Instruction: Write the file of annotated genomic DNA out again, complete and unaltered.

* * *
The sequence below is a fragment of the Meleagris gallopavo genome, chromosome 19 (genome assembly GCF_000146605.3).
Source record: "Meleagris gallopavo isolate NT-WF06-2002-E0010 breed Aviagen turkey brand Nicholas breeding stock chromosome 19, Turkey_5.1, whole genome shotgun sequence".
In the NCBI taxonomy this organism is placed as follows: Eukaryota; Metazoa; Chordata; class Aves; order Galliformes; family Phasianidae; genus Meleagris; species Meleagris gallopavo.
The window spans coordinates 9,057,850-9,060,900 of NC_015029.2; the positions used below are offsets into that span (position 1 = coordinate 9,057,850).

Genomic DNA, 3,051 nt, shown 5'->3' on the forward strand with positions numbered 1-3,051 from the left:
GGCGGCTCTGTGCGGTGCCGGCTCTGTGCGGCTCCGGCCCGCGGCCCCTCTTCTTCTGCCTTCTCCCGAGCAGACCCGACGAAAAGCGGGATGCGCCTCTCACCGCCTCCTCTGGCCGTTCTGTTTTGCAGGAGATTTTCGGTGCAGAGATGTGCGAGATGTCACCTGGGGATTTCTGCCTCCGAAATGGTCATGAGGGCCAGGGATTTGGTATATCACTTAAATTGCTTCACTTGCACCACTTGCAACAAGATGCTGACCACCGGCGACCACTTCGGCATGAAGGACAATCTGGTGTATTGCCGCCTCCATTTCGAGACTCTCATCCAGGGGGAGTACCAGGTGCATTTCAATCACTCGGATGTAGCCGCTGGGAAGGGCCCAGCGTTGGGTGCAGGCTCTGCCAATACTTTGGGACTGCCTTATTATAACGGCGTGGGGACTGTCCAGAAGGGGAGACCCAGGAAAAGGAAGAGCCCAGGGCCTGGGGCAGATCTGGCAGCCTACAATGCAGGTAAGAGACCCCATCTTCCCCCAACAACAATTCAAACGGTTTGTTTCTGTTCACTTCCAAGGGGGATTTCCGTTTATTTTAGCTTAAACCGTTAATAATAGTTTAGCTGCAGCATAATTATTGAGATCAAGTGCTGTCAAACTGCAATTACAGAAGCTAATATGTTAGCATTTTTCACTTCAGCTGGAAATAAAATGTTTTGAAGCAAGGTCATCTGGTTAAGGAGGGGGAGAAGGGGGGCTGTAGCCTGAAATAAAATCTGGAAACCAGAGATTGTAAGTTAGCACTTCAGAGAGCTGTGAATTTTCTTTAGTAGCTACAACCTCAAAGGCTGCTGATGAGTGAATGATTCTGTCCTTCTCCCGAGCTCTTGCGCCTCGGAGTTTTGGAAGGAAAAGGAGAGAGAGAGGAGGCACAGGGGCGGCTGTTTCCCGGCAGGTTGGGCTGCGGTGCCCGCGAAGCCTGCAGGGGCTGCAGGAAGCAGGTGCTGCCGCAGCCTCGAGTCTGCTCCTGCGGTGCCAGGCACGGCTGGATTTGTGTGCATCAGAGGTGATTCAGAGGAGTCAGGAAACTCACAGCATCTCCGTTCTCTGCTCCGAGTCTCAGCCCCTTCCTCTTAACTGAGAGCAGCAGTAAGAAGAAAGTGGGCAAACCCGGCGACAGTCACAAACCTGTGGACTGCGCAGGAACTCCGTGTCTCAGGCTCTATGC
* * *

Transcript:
The sequence below is a fragment of the Meleagris gallopavo genome, chromosome 19 (genome assembly GCF_000146605.3).
Source record: "Meleagris gallopavo isolate NT-WF06-2002-E0010 breed Aviagen turkey brand Nicholas breeding stock chromosome 19, Turkey_5.1, whole genome shotgun sequence".
In the NCBI taxonomy this organism is placed as follows: Eukaryota; Metazoa; Chordata; class Aves; order Galliformes; family Phasianidae; genus Meleagris; species Meleagris gallopavo.
The window spans coordinates 9,057,850-9,060,900 of NC_015029.2; the positions used below are offsets into that span (position 1 = coordinate 9,057,850).

Genomic DNA, 3,051 nt, shown 5'->3' on the forward strand with positions numbered 1-3,051 from the left:
GGCGGCTCTGTGCGGTGCCGGCTCTGTGCGGCTCCGGCCCGCGGCCCCTCTTCTTCTGCCTTCTCCCGAGCAGACCCGACGAAAAGCGGGATGCGCCTCTCACCGCCTCCTCTGGCCGTTCTGTTTTGCAGGAGATTTTCGGTGCAGAGATGTGCGAGATGTCACCTGGGGATTTCTGCCTCCGAAATGGTCATGAGGGCCAGGGATTTGGTATATCACTTAAATTGCTTCACTTGCACCACTTGCAACAAGATGCTGACCACCGGCGACCACTTCGGCATGAAGGACAATCTGGTGTATTGCCGCCTCCATTTCGAGACTCTCATCCAGGGGGAGTACCAGGTGCATTTCAATCACTCGGATGTAGCCGCTGGGAAGGGCCCAGCGTTGGGTGCAGGCTCTGCCAATACTTTGGGACTGCCTTATTATAACGGCGTGGGGACTGTCCAGAAGGGGAGACCCAGGAAAAGGAAGAGCCCAGGGCCTGGGGCAGATCTGGCAGCCTACAATGCAGGTAAGAGACCCCATCTTCCCCCAACAACAATTCAAACGGTTTGTTTCTGTTCACTTCCAAGGGGGATTTCCGTTTATTTTAGCTTAAACCGTTAATAATAGTTTAGCTGCAGCATAATTATTGAGATCAAGTGCTGTCAAACTGCAATTACAGAAGCTAATATGTTAGCATTTTTCACTTCAGCTGGAAATAAAATGTTTTGAAGCAAGGTCATCTGGTTAAGGAGGGGGAGAAGGGGGGCTGTAGCCTGAAATAAAATCTGGAAACCAGAGATTGTAAGTTAGCACTTCAGAGAGCTGTGAATTTTCTTTAGTAGCTACAACCTCAAAGGCTGCTGATGAGTGAATGATTCTGTCCTTCTCCCGAGCTCTTGCGCCTCGGAGTTTTGGAAGGAAAAGGAGAGAGAGAGGAGGCACAGGGGCGGCTGTTTCCCGGCAGGTTGGGCTGCGGTGCCCGCGAAGCCTGCAGGGGCTGCAGGAAGCAGGTGCTGCCGCAGCCTCGAGTCTGCTCCTGCGGTGCCAGGCACGGCTGGATTTGTGTGCATCAGAGGTGATTCAGAGGAGTCAGGAAACTCACAGCATCTCCGTTCTCTGCTCCGAGTCTCAGCCCCTTCCTCTTAACTGAGAGCAGCAGTAAGAAGAAAGTGGGCAAACCCGGCGACAGTCACAAACCTGTGGACTGCGCAGGAACTCCGTGTCTCAGGCTCTATGC